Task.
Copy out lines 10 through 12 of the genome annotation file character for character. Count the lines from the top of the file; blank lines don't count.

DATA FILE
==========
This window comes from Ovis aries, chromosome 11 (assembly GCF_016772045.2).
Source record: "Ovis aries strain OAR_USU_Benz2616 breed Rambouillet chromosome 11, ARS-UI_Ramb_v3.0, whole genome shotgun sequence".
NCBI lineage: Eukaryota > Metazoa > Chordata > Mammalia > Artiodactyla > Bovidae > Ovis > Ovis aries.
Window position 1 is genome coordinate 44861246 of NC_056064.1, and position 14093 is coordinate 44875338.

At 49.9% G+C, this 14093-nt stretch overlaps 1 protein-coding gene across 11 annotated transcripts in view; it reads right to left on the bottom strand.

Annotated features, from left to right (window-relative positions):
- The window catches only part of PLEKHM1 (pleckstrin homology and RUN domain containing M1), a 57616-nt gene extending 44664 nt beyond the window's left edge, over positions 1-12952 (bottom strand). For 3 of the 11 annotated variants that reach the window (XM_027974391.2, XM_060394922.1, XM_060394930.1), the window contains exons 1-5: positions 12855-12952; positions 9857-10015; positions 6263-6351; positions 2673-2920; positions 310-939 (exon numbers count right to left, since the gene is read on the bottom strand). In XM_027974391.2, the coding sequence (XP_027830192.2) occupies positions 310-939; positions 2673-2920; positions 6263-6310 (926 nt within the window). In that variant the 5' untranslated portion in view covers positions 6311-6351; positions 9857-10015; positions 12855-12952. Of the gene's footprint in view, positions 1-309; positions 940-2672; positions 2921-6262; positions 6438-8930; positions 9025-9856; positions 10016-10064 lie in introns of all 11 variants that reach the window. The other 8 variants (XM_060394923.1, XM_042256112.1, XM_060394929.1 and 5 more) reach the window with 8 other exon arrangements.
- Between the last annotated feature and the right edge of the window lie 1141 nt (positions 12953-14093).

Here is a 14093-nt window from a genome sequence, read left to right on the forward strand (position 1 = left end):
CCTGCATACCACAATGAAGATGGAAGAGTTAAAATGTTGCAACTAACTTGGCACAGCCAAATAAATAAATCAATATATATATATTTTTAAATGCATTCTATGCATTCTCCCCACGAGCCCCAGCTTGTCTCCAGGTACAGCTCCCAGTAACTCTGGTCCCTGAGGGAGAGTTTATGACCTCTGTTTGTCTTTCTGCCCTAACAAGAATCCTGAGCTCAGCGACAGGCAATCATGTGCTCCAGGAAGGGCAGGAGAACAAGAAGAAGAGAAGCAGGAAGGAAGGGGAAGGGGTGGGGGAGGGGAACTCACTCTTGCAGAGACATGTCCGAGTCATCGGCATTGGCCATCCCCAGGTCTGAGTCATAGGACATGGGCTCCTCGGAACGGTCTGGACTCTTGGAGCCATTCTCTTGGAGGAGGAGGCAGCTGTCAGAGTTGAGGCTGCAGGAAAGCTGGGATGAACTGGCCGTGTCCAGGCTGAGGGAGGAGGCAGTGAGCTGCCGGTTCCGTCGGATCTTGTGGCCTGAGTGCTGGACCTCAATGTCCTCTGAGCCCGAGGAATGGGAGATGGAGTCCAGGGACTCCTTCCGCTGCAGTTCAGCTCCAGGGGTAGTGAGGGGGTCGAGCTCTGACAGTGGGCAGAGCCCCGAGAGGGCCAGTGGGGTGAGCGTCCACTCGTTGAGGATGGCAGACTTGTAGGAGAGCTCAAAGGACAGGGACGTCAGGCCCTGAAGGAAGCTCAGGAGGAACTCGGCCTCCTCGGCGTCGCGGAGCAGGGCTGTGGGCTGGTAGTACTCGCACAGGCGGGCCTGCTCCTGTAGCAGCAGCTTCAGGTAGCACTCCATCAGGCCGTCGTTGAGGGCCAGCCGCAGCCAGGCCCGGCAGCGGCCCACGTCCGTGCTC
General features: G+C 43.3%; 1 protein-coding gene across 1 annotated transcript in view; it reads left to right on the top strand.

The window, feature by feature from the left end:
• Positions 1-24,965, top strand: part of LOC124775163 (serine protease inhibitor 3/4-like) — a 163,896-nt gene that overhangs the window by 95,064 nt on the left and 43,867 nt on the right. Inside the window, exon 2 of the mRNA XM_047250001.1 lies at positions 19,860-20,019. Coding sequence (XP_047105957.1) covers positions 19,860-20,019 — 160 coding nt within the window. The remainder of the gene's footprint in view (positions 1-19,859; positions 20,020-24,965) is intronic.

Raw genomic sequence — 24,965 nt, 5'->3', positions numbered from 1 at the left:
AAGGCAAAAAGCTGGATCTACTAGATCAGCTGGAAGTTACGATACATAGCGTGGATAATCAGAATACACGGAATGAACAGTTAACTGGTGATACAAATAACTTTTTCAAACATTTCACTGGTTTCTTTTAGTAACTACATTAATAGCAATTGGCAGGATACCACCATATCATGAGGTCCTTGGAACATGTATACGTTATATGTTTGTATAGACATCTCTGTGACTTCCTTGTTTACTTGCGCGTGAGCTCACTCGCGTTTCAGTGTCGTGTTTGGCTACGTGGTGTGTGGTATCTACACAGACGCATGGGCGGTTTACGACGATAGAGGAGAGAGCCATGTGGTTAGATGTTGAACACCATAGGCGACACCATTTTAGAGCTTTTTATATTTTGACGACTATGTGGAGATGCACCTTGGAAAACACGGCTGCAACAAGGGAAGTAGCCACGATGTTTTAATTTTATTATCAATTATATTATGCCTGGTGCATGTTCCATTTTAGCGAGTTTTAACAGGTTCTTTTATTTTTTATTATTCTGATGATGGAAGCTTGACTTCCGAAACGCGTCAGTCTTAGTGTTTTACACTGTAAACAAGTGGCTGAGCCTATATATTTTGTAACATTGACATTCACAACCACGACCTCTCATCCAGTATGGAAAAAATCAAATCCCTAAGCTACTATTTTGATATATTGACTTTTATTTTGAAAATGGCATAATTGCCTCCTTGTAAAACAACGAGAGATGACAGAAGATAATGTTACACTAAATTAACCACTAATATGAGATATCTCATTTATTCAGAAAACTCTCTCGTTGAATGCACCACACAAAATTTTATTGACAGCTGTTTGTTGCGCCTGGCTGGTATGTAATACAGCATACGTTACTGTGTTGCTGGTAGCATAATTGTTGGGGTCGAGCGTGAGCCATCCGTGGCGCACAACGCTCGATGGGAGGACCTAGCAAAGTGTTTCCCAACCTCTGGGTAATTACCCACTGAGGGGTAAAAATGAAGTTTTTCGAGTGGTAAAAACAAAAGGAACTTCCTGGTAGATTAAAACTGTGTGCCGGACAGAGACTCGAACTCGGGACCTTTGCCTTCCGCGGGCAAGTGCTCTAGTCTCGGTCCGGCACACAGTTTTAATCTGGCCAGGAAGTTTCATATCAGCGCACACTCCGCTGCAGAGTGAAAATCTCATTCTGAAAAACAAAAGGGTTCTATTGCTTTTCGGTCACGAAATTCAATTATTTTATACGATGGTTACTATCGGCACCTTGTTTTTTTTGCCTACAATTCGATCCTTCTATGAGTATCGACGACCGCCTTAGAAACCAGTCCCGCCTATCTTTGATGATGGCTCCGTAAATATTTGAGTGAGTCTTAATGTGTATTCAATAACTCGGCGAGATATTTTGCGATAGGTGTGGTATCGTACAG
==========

CCTGCATACCACAATGAAGATGGAAGAGTTAAAATGTTGCAACTAACTTGGCACAGCCAAATAAATAAATCAATATATATATATTTTTAAATGCATTCTATGCATTCTCCCCACGAGCCCCAGCTTGTCTCCAGGTACAGCTCCCAGTAACTCTGGTCCCTGAGGGAGAGTTTATGACCTCTGTTTGTCTTTCTGCCCTAACAAGAATCCTGAGCTCAGCGACAGGCAATCATGTGCTCCAGGAAGGGCAGGAGAACAAGAAGAAGAGAAGCAGGAAGGAAGGGGAAGGGGTGGGGGAGGGGAACTCACTCTTGCAGAGACATGTCCGAGTCATCGGCATTGGCCATCCCCAGGTCTGAGTCATAGGACATGGGCTCCTCGGAACGGTCTGGACTCTTGGAGCCATTCTCTTGGAGGAGGAGGCAGCTGTCAGAGTTGAGGCTGCAGGAAAGCTGGGATGAACTGGCCGTGTCCAGGCTGAGGGAGGAGGCAGTGAGCTGCCGGTTCCGTCGGATCTTGTGGCCTGAGTGCTGGACCTCAATGTCCTCTGAGCCCGAGGAATGGGAGATGGAGTCCAGGGACTCCTTCCGCTGCAGTTCAGCTCCAGGGGTAGTGAGGGGGTCGAGCTCTGACAGTGGGCAGAGCCCCGAGAGGGCCAGTGGGGTGAGCGTCCACTCGTTGAGGATGGCAGACTTGTAGGAGAGCTCAAAGGACAGGGACGTCAGGCCCTGAAGGAAGCTCAGGAGGAACTCGGCCTCCTCGGCGTCGCGGAGCAGGGCTGTGGGCTGGTAGTACTCGCACAGGCGGGCCTGCTCCTGTAGCAGCAGCTTCAGGTAGCACTCCATCAGGCCGTCGTTGAGGGCCAGCCGCAGCCAGGCCCGGCAGCGGCCCACGTCCGTGCTC
General features: G+C 43.3%; 1 protein-coding gene across 1 annotated transcript in view; it reads left to right on the top strand.

The window, feature by feature from the left end: